"ABUJA, Nigeria (AP) — As soon as Bridget Mosanya went to get a book from her
bag to study, it started to rain. The power immediately went out, as it
virtually always does in Nigeria, even if it is barely drizzling.
“NEPA has taken light,” the 17-year-old said in her now-dark room. She was
referring to the National Electric Power Authority, a long-defunct public
utility whose abbreviation is still the commonly used name for the intermittent
power supply from Nigeria’s fragile electric grid.
Her father, Tunde Mosanya, turned on the family’s small solar system, lighting
up the living room, master bedroom and his daughter’s room. It was enough for
Bridget to finishing studying that night.
But a street away, on the east side of Nigeria’s capital of Abuja, 13-year-old
Bamkinaan Panshak would have to wait to do his homework until the power was
restored or make do with his parent’s half-charged cellphone flashlight.
His family used to start up their gasoline-powered backup generator during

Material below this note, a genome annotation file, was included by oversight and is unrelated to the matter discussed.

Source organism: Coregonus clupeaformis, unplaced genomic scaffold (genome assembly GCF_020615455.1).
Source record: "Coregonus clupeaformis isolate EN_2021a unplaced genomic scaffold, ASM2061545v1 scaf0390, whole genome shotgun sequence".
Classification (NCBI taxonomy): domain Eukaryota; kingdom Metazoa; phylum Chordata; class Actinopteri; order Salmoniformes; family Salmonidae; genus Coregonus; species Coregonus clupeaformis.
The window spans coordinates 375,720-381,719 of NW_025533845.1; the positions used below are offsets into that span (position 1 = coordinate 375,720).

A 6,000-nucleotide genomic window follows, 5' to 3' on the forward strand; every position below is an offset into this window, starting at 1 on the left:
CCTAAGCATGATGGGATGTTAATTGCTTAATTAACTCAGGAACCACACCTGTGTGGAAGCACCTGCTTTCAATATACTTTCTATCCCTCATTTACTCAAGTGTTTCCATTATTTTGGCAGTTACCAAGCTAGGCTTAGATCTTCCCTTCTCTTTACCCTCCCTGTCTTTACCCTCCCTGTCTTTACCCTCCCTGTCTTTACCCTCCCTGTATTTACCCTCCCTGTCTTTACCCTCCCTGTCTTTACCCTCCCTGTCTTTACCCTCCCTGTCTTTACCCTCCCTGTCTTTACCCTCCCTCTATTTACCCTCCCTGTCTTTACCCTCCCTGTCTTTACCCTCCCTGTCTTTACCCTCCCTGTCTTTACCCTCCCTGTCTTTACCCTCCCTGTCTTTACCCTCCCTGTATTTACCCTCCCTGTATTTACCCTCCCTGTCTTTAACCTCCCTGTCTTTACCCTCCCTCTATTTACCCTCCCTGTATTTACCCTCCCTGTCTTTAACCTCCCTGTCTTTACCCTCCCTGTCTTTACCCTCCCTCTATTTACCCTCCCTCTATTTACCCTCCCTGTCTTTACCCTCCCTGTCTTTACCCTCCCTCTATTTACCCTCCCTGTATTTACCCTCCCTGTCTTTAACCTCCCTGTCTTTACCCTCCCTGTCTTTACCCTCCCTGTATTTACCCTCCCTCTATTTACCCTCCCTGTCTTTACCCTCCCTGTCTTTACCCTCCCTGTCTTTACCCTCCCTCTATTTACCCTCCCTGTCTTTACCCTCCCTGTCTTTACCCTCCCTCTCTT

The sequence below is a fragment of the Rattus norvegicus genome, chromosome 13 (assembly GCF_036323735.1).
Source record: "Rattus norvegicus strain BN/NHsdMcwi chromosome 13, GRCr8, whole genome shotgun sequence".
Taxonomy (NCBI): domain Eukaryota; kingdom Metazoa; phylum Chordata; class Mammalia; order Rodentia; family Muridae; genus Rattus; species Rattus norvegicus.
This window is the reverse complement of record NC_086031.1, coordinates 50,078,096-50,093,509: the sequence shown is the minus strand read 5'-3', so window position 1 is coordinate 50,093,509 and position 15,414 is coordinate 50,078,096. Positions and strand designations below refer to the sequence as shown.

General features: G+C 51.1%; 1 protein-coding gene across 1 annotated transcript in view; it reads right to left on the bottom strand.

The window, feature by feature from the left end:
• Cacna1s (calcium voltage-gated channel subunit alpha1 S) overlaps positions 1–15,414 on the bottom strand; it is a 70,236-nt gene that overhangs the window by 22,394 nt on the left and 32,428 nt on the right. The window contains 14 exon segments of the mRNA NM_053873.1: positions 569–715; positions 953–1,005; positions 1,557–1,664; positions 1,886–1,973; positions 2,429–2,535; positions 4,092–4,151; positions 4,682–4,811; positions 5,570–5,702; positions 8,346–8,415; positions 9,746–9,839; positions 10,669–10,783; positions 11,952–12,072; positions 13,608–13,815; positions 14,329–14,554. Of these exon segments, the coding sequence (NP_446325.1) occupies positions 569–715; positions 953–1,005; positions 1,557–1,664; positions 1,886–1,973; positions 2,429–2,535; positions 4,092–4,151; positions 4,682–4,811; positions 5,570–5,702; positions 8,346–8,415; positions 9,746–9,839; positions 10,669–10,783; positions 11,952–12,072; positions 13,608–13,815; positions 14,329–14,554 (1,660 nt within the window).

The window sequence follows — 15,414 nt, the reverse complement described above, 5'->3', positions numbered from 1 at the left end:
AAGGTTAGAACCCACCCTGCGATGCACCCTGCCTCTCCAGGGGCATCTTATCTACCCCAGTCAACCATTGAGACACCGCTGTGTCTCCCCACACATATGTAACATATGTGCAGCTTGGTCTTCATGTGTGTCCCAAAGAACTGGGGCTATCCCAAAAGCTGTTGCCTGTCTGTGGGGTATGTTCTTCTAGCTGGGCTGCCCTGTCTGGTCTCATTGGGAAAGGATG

blackouts because they do not have a solar system. But since new President Bola
Tinubu removed a subsidy that helped reduce the price of gas, they can’t afford
the cost of fuel.
“It is just beyond means for now,” said Bamkinaan’s father, Guleng Panshak, who
is a teacher.
The end of the long-running fuel subsidy last month has increased interest in
solar, operators say, which could accelerate progress toward mitigating climate
change in Africa’s largest economy. But experts say the government needs a
clear plan to make the most of this new opportunity to advance Nigeria’s
climate goals, which include eliminating fossil fuel-run generators widely used
to keep the lights on in homes and businesses."
Via Future Crunch
*** Xanni ***
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